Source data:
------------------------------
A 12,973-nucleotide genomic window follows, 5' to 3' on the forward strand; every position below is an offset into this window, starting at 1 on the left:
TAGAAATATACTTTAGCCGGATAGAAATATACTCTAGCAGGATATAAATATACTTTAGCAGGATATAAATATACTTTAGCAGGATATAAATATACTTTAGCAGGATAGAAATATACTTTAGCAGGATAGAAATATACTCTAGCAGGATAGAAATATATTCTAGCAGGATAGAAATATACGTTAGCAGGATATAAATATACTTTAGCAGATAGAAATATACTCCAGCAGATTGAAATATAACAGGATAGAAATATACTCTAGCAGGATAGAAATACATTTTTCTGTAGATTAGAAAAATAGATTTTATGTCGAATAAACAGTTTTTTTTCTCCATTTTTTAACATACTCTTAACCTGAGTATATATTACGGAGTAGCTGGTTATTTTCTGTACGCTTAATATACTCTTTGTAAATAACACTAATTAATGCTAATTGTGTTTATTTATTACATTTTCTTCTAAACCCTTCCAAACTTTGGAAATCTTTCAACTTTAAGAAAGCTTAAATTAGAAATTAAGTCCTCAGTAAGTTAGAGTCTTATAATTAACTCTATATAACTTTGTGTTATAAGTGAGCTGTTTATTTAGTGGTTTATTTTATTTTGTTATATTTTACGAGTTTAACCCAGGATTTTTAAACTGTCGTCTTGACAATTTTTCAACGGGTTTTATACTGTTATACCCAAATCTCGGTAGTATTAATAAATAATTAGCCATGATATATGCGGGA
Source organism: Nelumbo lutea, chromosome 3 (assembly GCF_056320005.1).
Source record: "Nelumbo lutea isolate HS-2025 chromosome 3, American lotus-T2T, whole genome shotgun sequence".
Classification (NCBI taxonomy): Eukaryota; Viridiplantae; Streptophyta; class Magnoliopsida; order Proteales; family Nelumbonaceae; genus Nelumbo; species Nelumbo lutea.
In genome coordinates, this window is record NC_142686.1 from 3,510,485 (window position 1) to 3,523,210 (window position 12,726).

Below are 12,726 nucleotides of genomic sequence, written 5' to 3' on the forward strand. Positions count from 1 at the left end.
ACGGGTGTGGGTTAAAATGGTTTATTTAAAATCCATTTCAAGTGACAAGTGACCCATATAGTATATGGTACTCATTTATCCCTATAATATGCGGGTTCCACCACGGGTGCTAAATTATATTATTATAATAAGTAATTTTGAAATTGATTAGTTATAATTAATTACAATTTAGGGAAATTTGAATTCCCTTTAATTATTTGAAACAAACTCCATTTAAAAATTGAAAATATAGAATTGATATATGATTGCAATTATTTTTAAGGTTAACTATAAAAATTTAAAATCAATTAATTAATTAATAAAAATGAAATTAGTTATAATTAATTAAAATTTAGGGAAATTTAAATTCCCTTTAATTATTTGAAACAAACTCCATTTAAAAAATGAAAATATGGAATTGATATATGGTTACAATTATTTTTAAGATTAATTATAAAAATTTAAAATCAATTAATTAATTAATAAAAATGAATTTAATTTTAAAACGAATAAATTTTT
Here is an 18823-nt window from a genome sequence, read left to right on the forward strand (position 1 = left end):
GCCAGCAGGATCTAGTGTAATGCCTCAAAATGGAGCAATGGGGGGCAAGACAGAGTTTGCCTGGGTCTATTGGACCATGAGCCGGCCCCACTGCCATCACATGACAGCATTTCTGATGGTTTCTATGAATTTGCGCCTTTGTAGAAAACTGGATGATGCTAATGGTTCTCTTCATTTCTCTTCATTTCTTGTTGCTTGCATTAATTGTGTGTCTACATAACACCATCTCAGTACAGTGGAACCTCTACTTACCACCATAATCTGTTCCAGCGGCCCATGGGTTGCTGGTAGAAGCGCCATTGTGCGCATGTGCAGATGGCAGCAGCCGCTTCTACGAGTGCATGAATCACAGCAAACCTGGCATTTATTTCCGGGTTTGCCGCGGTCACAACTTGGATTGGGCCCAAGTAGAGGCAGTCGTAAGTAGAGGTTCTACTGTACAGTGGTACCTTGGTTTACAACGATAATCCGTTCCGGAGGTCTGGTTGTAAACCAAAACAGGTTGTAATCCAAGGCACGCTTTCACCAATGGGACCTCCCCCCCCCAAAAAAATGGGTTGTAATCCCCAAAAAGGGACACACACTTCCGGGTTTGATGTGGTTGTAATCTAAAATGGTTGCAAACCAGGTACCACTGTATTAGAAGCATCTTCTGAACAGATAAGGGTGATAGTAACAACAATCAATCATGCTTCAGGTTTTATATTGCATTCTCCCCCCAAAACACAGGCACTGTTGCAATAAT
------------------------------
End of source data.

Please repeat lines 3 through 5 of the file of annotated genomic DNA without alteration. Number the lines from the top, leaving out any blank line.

Source organism: Nelumbo lutea, chromosome 3 (assembly GCF_056320005.1).
Source record: "Nelumbo lutea isolate HS-2025 chromosome 3, American lotus-T2T, whole genome shotgun sequence".
Classification (NCBI taxonomy): Eukaryota; Viridiplantae; Streptophyta; class Magnoliopsida; order Proteales; family Nelumbonaceae; genus Nelumbo; species Nelumbo lutea.